I was flattered by Bonecutter’s invitation to contribute to the end of her blog and, having read her narrative, it is a pleasure to tie into the perspective she’s shared. Sailing as a first-time Assistant Scientist for SEA, this cruise has been a beaming reminder of how formative my student trip was in catalyzing a career in science and—for this next generation of students—what it means to discover science. Five years ago, I was the student gazing into a microscope at the lustrous photophores and alien body forms of mesopelagic creatures, elated to behold life forms I’d known only from my frayed copies of National Geographic as a kid. Written in the journal I kept on my student trip, there is an entry befitting a sentiment that I’ve heard more than one student aboard express: “I cannot say that I know what a career in science would truly entail, but I do know one thing—this experience has ignited a sense of scientific wonder in me that will prevail. I feel that I’ve arrived.”
It seems I was right. The wonder of the SEA Semester experience, along with conversations at the ship’s rail (with a TA—my soon-to-be undergraduate mentor) initiated my journey down a path that connected me with an advisor who encouraged my interest in aquaculture, which took me to Stirling, Scotland for an MSc in Sustainable Aquaculture and recently to Monterey, CA, where I’ve worked as a scientist on Bluefin tuna and yellowtail aquaculture projects.
In the past 35 days, this voyage has transected over 3,000 nautical miles of the Pacific, conducting over 50 scientific stations in and around the Phoenix Islands Protected area. Each and every student on the ship has operated deployments, drawn water samples (nutrient, pH, chloraphyll-a, etc.) from the carousel, and sorted marvelous organisms from net tows, all the while taking increasing control of the ship’s operation. They have set foot on remote, uninhabited atolls, snorkeled in a sea of coral wonders, and formed friendships and memories that will last a lifetime. And though this adventure soon draws to a close, I sense that for Alexandra and 22 other bright, young students aboard, a grander adventure is just beginning.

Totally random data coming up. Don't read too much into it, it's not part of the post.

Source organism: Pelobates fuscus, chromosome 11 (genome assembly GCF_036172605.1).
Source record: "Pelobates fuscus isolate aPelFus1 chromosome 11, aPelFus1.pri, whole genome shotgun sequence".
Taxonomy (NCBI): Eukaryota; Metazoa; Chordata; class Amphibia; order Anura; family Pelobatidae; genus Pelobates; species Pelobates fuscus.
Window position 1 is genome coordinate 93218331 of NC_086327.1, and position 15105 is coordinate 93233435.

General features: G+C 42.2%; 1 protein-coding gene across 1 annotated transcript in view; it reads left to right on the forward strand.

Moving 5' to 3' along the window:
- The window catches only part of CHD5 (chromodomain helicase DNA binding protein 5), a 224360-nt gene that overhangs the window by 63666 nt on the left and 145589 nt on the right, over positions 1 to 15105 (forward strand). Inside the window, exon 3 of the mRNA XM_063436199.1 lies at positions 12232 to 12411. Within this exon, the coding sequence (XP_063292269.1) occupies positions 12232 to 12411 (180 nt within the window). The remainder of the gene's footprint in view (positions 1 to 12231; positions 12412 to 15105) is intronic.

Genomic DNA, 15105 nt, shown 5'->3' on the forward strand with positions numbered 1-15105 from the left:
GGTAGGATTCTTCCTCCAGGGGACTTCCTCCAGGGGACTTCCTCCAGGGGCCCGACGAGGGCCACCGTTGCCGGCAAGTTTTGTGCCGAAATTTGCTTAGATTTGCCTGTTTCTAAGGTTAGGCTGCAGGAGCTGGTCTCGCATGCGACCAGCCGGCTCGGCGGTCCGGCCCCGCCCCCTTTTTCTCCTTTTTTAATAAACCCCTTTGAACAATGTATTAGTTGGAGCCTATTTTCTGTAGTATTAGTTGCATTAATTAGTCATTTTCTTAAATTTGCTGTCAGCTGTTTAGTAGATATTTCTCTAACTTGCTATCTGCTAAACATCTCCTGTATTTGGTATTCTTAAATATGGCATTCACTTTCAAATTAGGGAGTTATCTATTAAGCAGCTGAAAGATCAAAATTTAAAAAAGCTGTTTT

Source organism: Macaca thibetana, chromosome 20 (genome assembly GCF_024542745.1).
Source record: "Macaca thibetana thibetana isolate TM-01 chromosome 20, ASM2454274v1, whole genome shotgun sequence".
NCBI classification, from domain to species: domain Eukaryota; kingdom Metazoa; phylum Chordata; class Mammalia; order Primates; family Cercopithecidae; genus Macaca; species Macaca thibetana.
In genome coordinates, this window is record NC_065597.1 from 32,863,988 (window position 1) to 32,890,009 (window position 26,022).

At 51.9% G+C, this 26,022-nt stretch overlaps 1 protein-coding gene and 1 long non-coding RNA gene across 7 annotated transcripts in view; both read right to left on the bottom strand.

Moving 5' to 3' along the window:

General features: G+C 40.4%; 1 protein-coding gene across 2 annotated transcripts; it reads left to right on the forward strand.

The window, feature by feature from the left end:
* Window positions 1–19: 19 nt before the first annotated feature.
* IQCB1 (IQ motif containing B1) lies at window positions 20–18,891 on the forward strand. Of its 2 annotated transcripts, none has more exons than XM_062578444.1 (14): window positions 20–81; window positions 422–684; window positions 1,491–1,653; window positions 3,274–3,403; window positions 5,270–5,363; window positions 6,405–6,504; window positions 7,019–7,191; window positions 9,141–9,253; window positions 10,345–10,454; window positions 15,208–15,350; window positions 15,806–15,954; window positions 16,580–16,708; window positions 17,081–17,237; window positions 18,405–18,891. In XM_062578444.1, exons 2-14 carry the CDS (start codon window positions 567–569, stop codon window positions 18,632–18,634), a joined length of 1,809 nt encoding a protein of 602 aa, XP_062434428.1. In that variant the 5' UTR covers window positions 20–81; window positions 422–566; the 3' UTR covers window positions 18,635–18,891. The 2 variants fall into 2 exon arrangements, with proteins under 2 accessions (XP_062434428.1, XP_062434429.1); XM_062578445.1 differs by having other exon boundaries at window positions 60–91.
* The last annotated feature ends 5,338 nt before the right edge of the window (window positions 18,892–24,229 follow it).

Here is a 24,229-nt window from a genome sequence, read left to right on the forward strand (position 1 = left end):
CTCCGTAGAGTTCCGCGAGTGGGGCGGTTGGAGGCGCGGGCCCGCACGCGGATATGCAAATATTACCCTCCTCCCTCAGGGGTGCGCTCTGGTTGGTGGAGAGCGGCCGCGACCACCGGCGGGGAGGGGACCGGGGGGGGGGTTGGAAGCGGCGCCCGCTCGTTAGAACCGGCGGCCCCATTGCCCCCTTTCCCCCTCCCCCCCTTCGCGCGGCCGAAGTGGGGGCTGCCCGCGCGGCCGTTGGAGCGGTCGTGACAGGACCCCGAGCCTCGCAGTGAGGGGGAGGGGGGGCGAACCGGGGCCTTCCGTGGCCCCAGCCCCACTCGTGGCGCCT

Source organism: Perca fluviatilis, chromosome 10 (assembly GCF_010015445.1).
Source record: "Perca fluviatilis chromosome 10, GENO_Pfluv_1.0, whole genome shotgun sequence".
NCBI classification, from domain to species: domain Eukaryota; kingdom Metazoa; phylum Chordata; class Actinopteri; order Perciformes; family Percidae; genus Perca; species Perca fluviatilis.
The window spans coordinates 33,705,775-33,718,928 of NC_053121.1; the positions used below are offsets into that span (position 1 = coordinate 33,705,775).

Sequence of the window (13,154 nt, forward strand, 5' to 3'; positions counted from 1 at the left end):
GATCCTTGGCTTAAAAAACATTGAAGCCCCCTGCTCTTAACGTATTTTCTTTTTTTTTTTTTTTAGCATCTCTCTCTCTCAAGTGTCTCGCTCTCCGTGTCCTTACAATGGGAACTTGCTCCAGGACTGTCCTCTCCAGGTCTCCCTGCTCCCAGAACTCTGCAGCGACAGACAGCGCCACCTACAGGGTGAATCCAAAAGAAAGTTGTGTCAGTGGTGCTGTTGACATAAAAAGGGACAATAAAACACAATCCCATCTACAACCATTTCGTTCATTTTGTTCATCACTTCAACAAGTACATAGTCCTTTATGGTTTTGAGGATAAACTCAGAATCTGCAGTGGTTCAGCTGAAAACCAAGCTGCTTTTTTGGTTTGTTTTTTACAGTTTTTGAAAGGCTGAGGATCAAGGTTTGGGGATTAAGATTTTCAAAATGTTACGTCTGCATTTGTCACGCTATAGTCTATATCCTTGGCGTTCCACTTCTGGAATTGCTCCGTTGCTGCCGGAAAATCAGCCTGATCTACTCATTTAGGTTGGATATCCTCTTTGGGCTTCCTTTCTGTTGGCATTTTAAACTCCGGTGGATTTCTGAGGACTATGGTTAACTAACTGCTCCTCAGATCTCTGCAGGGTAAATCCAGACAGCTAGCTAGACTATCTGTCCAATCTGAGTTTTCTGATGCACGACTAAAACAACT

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An adventure story worthy of telling, this trip has been. We have seen all from giant scorpions in the stars above, to fantastic reef sharks below; and even a few icarian flying fish that landed at our feet. But the real stories are lying in wait to be told as they should be; in the company of all of you who wait for us patiently upon the shore.
A quick thank you to Nick for his beautiful words. And to Cathy, Maddy, and Sam: Cap says hello.
To my sister Danielle, I can somehow say that I have traveled to the world of our collective childhood imaginations; perhaps it wasn’t so imaginary after all. I’ve been reminiscing about you with JB, Cody, and the waves today; missing you dearly and wishing you the happiest of birthdays!
To my sister Savannah, wishing both you and my new nephew a safe delivery and a happy birthday, too! (Whenever that may be- or may have been.)
To my siblings Gabby and Maxy, I haven’t forgotten you! Thinking of your little smiling faces often.
Finally, to family in Ohio, Florida, and New York: Thank you for your undying love and support. Looking forward to seeing you all very, very soon.